By Mikhail Gorbachev
August 12, 2008; Page A13
The roots of this tragedy lie in the decision of
Nevertheless, it was still possible to find a political solution. For some time, relative calm was maintained in
Through all these years,
The Georgian leadership flouted this key principle.
What happened on the night of Aug. 7 is beyond comprehension. The Georgian military attacked the South Ossetian capital of Tskhinvali with multiple rocket launchers designed to devastate large areas.
Mounting a military assault against innocents was a reckless decision whose tragic consequences, for thousands of people of different nationalities, are now clear. The Georgian leadership could do this only with the perceived support and encouragement of a much more powerful force. Georgian armed forces were trained by hundreds of
In other words, Georgian President Mikheil Saakashvili was expecting unconditional support from the West, and the West had given him reason to think he would have it. Now that the Georgian military assault has been routed, both the Georgian government and its supporters should rethink their position.
Hostilities must cease as soon as possible, and urgent steps must be taken to help the victims -- the humanitarian catastrophe, regretfully, received very little coverage in Western media this weekend -- and to rebuild the devastated towns and villages. It is equally important to start thinking about ways to solve the underlying problem, which is among the most painful and challenging issues in the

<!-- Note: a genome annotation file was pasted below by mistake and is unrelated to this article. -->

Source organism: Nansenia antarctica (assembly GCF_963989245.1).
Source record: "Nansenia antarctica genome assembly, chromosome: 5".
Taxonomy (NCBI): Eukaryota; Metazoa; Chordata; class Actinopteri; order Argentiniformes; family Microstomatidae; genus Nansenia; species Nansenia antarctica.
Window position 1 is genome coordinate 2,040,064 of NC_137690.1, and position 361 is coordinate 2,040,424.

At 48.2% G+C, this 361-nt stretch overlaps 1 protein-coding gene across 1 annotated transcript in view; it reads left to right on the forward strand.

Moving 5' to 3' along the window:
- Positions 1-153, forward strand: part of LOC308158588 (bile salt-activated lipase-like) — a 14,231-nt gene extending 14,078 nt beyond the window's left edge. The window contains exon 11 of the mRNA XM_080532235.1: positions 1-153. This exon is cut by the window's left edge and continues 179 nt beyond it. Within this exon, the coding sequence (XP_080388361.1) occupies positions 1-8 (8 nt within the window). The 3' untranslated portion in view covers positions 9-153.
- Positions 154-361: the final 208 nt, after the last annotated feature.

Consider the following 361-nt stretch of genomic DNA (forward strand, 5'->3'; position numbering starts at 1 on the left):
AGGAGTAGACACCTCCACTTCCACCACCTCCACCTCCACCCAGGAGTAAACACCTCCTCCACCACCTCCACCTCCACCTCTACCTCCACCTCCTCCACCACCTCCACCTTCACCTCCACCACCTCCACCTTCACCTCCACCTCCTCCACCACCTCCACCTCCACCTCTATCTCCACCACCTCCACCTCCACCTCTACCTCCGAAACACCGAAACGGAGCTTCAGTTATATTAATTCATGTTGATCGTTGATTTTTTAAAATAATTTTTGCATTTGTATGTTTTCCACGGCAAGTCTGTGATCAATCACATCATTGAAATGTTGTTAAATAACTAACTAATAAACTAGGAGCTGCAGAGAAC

When the problems of
Old grievances are a heavy burden. Healing is a long process that requires patience and dialogue, with non-use of force an indispensable precondition. It took decades to bring to an end similar conflicts in
Small nations of the
The region's political leaders need to realize this. Instead of flexing military muscle, they should devote their efforts to building the groundwork for durable peace.
Over the past few days, some Western nations have taken positions, particularly in the U.N. Security Council, that have been far from balanced. As a result, the Security Council was not able to act effectively from the very start of this conflict. By declaring the Caucasus, a region that is thousands of miles from the American continent, a sphere of its "national interest," the
The international community's long-term aim could be to create a sub-regional system of security and cooperation that would make any provocation, and the very possibility of crises such as this one, impossible. Building this type of system would be challenging and could only be accomplished with the cooperation of the region's countries themselves. Nations outside the region could perhaps help, too -- but only if they take a fair and objective stance. A lesson from recent events is that geopolitical games are dangerous anywhere, not just in the
The writer was the last president of the